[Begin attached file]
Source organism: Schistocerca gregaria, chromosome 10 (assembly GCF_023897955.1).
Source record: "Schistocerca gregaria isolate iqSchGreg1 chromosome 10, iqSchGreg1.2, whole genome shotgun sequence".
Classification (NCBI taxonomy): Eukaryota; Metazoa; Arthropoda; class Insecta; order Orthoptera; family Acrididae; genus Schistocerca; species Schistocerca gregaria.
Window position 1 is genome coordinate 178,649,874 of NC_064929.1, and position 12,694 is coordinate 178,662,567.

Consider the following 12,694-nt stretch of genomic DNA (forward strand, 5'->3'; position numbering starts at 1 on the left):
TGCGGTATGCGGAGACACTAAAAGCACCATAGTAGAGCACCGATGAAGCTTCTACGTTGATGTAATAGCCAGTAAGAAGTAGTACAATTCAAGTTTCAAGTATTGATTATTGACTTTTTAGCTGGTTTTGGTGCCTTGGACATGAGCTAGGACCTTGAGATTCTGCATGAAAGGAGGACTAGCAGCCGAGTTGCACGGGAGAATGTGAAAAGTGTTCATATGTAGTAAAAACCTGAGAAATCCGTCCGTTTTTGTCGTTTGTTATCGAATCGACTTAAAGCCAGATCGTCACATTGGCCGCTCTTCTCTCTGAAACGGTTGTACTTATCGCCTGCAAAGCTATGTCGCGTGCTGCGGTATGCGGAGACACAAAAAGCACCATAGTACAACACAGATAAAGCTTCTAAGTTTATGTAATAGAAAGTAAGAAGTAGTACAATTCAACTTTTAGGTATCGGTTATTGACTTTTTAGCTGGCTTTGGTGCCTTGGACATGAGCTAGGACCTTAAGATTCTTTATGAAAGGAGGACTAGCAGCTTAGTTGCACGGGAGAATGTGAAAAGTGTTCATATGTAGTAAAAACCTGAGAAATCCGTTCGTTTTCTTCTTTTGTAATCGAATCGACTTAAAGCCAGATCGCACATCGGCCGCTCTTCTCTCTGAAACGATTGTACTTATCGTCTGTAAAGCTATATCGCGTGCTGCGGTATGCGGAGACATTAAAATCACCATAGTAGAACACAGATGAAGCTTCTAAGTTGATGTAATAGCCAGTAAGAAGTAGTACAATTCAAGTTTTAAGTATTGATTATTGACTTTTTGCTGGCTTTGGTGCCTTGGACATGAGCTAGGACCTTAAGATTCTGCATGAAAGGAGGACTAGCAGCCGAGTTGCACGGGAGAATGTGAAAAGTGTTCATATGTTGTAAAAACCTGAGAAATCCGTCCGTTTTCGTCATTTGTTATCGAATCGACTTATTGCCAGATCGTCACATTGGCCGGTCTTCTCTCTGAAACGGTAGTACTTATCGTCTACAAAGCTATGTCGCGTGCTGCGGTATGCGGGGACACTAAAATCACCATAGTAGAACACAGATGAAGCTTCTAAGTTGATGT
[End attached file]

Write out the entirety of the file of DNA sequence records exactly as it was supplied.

Source organism: Schistocerca gregaria, chromosome 10 (assembly GCF_023897955.1).
Source record: "Schistocerca gregaria isolate iqSchGreg1 chromosome 10, iqSchGreg1.2, whole genome shotgun sequence".
Classification (NCBI taxonomy): Eukaryota; Metazoa; Arthropoda; class Insecta; order Orthoptera; family Acrididae; genus Schistocerca; species Schistocerca gregaria.
Window position 1 is genome coordinate 178,649,874 of NC_064929.1, and position 12,694 is coordinate 178,662,567.

Consider the following 12,694-nt stretch of genomic DNA (forward strand, 5'->3'; position numbering starts at 1 on the left):
TGCGGTATGCGGAGACACTAAAAGCACCATAGTAGAGCACCGATGAAGCTTCTACGTTGATGTAATAGCCAGTAAGAAGTAGTACAATTCAAGTTTCAAGTATTGATTATTGACTTTTTAGCTGGTTTTGGTGCCTTGGACATGAGCTAGGACCTTGAGATTCTGCATGAAAGGAGGACTAGCAGCCGAGTTGCACGGGAGAATGTGAAAAGTGTTCATATGTAGTAAAAACCTGAGAAATCCGTCCGTTTTTGTCGTTTGTTATCGAATCGACTTAAAGCCAGATCGTCACATTGGCCGCTCTTCTCTCTGAAACGGTTGTACTTATCGCCTGCAAAGCTATGTCGCGTGCTGCGGTATGCGGAGACACAAAAAGCACCATAGTACAACACAGATAAAGCTTCTAAGTTTATGTAATAGAAAGTAAGAAGTAGTACAATTCAACTTTTAGGTATCGGTTATTGACTTTTTAGCTGGCTTTGGTGCCTTGGACATGAGCTAGGACCTTAAGATTCTTTATGAAAGGAGGACTAGCAGCTTAGTTGCACGGGAGAATGTGAAAAGTGTTCATATGTAGTAAAAACCTGAGAAATCCGTTCGTTTTCTTCTTTTGTAATCGAATCGACTTAAAGCCAGATCGCACATCGGCCGCTCTTCTCTCTGAAACGATTGTACTTATCGTCTGTAAAGCTATATCGCGTGCTGCGGTATGCGGAGACATTAAAATCACCATAGTAGAACACAGATGAAGCTTCTAAGTTGATGTAATAGCCAGTAAGAAGTAGTACAATTCAAGTTTTAAGTATTGATTATTGACTTTTTGCTGGCTTTGGTGCCTTGGACATGAGCTAGGACCTTAAGATTCTGCATGAAAGGAGGACTAGCAGCCGAGTTGCACGGGAGAATGTGAAAAGTGTTCATATGTTGTAAAAACCTGAGAAATCCGTCCGTTTTCGTCATTTGTTATCGAATCGACTTATTGCCAGATCGTCACATTGGCCGGTCTTCTCTCTGAAACGGTAGTACTTATCGTCTACAAAGCTATGTCGCGTGCTGCGGTATGCGGGGACACTAAAATCACCATAGTAGAACACAGATGAAGCTTCTAAGTTGATGT